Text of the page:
Because I felt restricted to blogging only about my niche, I found that I was getting burned out from constantly blogging about that particular subject. I had a lot of ideas for content but, because I was focusing solely on my niche, I had no passion or desire to work on that content, which then meant my blog suffered as a result. Personally, I like to write variety. I find it more exciting and, on the days when I absolutely despise my blog, having varied content to write about can really help reignite my passion for blogging.

Not only do I love having varied content to write but, personally, I love reading varied content too. If I get content fatigue then I wonder if you, the person reading this post, also gets content fatigue from reading posts on the same subject matter. When I ran my book blog, my views would go down considerably if I posted review after review. By blogging without a niche, I’m hoping to avoid content fatigue for both myself and all of you who support this blog.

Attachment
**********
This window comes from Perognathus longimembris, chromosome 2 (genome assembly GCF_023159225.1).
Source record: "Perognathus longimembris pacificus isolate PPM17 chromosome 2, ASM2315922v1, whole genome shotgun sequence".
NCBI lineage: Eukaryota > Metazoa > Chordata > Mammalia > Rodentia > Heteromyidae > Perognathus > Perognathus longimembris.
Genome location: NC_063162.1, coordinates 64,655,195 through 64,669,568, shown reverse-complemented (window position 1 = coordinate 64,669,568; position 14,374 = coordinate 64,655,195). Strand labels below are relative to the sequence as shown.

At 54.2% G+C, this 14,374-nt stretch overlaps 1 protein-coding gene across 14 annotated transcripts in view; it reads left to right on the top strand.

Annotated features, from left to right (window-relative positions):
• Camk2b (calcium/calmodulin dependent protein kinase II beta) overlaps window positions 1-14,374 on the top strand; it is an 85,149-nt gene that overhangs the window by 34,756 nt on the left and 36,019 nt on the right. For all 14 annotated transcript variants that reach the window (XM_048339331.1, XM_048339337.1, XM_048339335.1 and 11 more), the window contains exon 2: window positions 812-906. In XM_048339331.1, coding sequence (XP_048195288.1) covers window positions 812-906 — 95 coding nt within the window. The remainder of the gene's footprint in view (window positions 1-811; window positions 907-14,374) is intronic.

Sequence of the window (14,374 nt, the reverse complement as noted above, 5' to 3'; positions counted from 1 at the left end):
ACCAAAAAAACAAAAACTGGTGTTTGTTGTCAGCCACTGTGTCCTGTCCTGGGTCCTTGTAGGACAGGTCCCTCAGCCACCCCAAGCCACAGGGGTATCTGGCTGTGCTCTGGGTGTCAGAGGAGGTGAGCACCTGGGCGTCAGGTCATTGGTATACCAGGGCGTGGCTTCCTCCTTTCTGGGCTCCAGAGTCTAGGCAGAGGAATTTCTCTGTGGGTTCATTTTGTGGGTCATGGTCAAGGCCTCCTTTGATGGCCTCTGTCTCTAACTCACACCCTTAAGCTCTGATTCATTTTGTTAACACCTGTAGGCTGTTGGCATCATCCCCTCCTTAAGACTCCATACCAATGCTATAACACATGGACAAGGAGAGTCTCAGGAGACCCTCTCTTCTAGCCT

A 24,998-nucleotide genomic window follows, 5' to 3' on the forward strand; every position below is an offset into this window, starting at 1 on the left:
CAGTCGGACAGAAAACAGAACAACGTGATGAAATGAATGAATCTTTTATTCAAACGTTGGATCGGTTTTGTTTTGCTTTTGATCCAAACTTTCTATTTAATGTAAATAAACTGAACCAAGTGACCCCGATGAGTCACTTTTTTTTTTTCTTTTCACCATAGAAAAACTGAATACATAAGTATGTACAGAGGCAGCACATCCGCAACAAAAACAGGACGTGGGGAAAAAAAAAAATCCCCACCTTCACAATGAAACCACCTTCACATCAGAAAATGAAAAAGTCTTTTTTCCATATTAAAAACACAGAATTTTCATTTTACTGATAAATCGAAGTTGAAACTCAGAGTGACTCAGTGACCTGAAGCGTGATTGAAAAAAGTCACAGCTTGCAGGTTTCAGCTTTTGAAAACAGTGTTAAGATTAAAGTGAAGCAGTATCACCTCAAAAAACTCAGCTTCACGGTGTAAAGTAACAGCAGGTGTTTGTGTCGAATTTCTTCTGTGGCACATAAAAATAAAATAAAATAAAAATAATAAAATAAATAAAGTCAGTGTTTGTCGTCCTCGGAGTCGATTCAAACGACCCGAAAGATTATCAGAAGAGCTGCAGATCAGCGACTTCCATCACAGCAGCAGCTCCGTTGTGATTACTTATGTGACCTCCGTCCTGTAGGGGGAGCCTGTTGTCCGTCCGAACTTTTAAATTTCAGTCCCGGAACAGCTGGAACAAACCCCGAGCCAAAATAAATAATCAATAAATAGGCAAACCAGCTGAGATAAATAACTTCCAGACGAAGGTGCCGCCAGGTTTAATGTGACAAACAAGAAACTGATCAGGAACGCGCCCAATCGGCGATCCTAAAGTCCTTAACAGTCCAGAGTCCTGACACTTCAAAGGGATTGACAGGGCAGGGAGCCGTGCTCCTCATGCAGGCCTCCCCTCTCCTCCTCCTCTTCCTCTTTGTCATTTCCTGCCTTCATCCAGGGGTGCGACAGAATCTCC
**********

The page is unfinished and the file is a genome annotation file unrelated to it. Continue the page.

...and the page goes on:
I was comparing myself to other blogs with the same niche

Ever heard the saying that comparison is a thief of joy? Because that’s exactly what it does. It sucks all the joy out of what you love. For me, it’s the easiest thing in the world to compare myself and my blog with others. This was made easier when I had a niche. There are so many incredible and talented bloggers that I began to feel like that they wrote about the topic much more eloquently and concisely than I ever could. It eventually got to the stage where I doubted my place in the blogging community. What was the point when other people were doing it better? While I know now that another blogger doing it ‘better’ is subjective, my brain is a bully and sticking to a niche made it easier for my brain to make me feel worthless. It took me a long time to realise that I deserve a place in the blogging community. Deciding to go nicheless has been the best thing for me and my blog. I still compare my blog with others but I found I do so less and less.

The reason why my blog is named Unapologetically Kelly is because I wanted a blog name that reflects the fact that I don’t have a niche. Unapologetically Kelly is a reflection of my passions, whether that’s mental health, books, education… I want to be able to blog about it all without feeling restricted. Ultimately, while I blog for myself, it would be a lie to say that I don’t also want to create content for views. Of course I do. Blogging with a niche put me into a box and now, with Unapologetically Kelly, I’ve climbed out of that box.